1

Let me explain my case.

I have a mount with database files on my local PC. I attach the database (from this mount). And then close this mount (in other word i attach db and then delete db files). So I have the database without files. And any ALTER query gives me something like this:

Database 'TestTableDatabase2005' cannot be opened due to inaccessible files or insufficient memory or disk space.  See the SQL Server errorlog for details.

Basically I need to detach a database but in this situation this database can only be deleted(or repaired but it is not my case). Dropping database works perfectly:

DROP DATABASE [TestTableDatabase2005]

But my goal is get to know which state does this database have. And here I have problem. Query:

SELECT state 
FROM sys.databases 
WHERE name = N'TestDB'

Gives me ONLINE (it's not true). But as soon as I execute for example this script(of course it finishes with error):

ALTER DATABASE [TestDB] SET SINGLE_USER WITH ROLLBACK IMMEDIATE

Msg 5120, Level 16, State 101, Line 10
Unable to open the physical file "C:\MOUNT\b4c059e8-3ba6-425f-9a2a-f1713e7719ca\TestDB.mdf". Operating system error 3: "3(The system cannot find the path specified.)".
File activation failure. The physical file name "C:\MOUNT\b4c059e8-3ba6-425f-9a2a-f1713e7719ca\TestDB_log.ldf" may be incorrect.
File activation failure. The physical file name "C:\MOUNT\b4c059e8-3ba6-425f-9a2a-f1713e7719ca\TestDB_log-2.ldf" may be incorrect.
Msg 5181, Level 16, State 5, Line 10
Could not restart database "TestDB". Reverting to the previous status.
Msg 5069, Level 16, State 1, Line 10
ALTER DATABASE statement failed.

the state of my 'TestDB' will be changed on RECOVERY_PENDING.

Do you have any idea how I can check are these db files inaccessible or not? Or may be i have an opportunity to refresh sql info about this db ?

P.S. Following query says that files have actual size.

SELECT DB_NAME(database_id) AS DatabaseName,
Name AS Logical_Name,
Physical_Name, (size*8)/1024 SizeMB
FROM sys.master_files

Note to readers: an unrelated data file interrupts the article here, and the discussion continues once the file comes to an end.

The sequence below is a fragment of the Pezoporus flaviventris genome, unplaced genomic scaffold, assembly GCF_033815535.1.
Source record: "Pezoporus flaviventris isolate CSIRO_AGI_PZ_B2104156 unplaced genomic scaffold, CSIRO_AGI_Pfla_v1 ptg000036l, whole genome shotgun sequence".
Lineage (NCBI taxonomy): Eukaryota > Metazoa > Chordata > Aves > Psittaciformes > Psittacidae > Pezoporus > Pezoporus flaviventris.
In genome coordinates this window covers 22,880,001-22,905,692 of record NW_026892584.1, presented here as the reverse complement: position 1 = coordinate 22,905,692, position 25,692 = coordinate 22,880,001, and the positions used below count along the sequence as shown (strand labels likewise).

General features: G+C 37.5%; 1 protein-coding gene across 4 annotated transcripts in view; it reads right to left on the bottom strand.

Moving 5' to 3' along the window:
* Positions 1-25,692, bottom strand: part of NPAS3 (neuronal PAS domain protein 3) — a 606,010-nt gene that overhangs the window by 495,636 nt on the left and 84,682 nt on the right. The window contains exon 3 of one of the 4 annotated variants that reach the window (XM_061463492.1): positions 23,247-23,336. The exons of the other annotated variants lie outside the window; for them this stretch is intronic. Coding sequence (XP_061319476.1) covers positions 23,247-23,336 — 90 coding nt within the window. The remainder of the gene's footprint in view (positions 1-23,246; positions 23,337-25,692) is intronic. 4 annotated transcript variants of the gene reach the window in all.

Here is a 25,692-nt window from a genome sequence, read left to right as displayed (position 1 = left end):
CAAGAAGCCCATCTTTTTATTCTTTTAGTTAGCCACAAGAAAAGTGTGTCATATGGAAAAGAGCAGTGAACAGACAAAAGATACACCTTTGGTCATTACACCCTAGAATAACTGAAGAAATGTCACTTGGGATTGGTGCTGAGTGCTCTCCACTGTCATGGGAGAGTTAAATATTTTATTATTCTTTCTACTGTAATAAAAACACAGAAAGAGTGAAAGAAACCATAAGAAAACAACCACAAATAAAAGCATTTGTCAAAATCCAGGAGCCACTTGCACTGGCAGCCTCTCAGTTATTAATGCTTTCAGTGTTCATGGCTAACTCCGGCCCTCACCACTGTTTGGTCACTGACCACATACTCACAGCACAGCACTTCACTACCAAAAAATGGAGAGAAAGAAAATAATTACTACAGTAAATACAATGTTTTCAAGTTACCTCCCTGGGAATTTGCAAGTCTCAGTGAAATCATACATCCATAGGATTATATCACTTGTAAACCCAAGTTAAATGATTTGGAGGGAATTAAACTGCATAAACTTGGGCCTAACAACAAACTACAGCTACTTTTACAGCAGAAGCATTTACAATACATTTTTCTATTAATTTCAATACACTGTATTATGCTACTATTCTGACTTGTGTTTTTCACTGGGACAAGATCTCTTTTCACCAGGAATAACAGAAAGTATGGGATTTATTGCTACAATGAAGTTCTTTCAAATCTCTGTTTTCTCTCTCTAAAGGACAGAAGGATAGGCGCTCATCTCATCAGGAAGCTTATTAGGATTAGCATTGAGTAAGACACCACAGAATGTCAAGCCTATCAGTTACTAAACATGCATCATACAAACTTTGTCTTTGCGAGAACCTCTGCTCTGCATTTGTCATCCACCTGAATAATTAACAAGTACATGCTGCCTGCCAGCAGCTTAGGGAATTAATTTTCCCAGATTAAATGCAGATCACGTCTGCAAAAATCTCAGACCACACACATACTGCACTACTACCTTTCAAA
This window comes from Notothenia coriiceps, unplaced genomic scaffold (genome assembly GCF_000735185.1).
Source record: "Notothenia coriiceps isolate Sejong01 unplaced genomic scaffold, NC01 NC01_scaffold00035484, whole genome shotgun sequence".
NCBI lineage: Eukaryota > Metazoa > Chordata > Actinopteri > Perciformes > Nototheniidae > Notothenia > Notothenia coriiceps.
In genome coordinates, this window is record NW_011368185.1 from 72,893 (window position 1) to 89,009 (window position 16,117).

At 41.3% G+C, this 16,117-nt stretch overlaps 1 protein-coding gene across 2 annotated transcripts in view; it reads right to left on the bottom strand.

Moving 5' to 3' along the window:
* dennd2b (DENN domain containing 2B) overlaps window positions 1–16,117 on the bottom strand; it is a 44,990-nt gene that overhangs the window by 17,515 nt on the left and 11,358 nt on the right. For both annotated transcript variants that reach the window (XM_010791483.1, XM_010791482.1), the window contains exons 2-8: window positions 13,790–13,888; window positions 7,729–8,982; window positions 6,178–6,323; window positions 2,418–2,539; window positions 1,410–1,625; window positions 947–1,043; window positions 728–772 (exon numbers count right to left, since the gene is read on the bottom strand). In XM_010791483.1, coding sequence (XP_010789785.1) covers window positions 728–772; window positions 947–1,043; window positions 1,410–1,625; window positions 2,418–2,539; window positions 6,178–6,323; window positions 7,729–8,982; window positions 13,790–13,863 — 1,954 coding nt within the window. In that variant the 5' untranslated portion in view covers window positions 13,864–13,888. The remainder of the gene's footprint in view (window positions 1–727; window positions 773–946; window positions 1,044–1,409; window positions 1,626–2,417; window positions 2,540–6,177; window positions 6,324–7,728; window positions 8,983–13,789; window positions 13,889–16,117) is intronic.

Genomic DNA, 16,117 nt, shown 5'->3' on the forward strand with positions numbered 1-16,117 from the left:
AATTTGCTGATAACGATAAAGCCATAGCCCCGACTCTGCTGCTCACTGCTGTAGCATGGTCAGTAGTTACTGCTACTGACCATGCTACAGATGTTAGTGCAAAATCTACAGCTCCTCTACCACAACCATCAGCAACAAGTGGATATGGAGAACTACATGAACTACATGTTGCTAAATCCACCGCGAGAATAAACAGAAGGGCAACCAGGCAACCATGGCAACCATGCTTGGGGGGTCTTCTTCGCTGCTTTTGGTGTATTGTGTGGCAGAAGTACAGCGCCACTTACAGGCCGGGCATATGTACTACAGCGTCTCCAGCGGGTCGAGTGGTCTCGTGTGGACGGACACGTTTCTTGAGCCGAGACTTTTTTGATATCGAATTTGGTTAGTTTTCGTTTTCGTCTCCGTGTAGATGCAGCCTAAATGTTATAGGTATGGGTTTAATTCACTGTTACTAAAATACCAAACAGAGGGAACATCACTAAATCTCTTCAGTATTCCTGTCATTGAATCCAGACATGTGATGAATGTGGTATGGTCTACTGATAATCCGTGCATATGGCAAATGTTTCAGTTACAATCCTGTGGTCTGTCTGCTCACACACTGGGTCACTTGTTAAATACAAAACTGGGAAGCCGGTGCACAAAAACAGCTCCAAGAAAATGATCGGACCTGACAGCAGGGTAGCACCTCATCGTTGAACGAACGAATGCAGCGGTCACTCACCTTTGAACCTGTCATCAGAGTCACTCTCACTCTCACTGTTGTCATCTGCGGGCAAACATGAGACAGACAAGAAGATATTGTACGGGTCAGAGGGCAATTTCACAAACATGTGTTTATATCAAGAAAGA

WHERE DB_NAME(database_id) = N'TestDB'

DatabaseName Logical_Name Physical_Name                                                     SizeMB
------------ ------------ ----------------------------------------------------------------- -------
TestDB       TestDB       C:\MOUNT\b4c059e8-3ba6-425f-9a2a-f1713e7719ca\TestDB.mdf          3 
TestDB       TestDB_log   C:\MOUNT\b4c059e8-3ba6-425f-9a2a-f1713e7719ca\TestDB_log.ldf      3
TestDB       TestDB-2_log C:\MOUNT\b4c059e8-3ba6-425f-9a2a-f1713e7719ca\TestDB_log-2.ldf    3
  • To the server, the state of the DB IS online. This is a very strange request - what's the context of why you need this? Why do mountpoints drop out? – George.Palacios Aug 23 '18 at 15:44
  • @George.Palacios hi. context ? what do you mean ? sometimes it happens unfortunately but this is the other story. – isxaker Aug 23 '18 at 16:40
  • You can use xp_cmdshell 'type NUL > 1.txt' to your mount path `C:\MOUNT\b4c059e8-3ba6-425f-9a2a-f1713e7719ca` . if it is success then go ahead with your restore. BTW, putting database files on C:\ drive (system drive) is not a good idea. – Kin Shah Aug 23 '18 at 18:38
  • @kin that's a separate volume mounted in a directory under c:\. So not actually on the system drive. – David Browne - Microsoft Aug 23 '18 at 19:34
  • But which credentials should i use for checking the db files ? I was thinking about checking files as a possible solution. But sql server can be started under different credentials. So there're some cases when it doesn't work(or at least you need specific credentials to the host) – isxaker Aug 23 '18 at 19:57
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If your file system is dropping out, that is a major problem. What if your database is partway through committing a transaction? This could cause corruption and potential data loss. This would be my first reaction.

If this is an issue in your test system only, and you have verified that the underlying file system fault is localized (IE definitely not affecting production systems) my feeling is that a SQL Agent job with step 1 configured to check for the physical files on disk could do the job.

Step 1 could consist of something like the following powershell:

if (Test-Path $path) {
   Return
} else {
   Throw "File doesn't exist"
}

The above code will throw an error if the file in the $path variable doesn't exist.

Step 1 on failure would move to step 2, but on success would quit the job reporting success. Step 2 would then be whatever action you wish to take.

  • Thank for your advise. But under what credentials should the PS be launched? I was thinking about checking files as a possible solution. But sql server can be started under different credentials. So there're some cases when it doesn't work(or at least you need specific credentials to the host) – isxaker Aug 23 '18 at 19:53
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Finally, I've found what i actually need. I can chech whether the specific file exists or not by sql server:

DECLARE @result INT
EXEC master.dbo.xp_fileexist 'C:\MOUNT\f99bae7b-d2b0-45de-94f4-064ad8d19186\TestDB.mdf', @result OUTPUT
select @result as exist

exist
-----------
1

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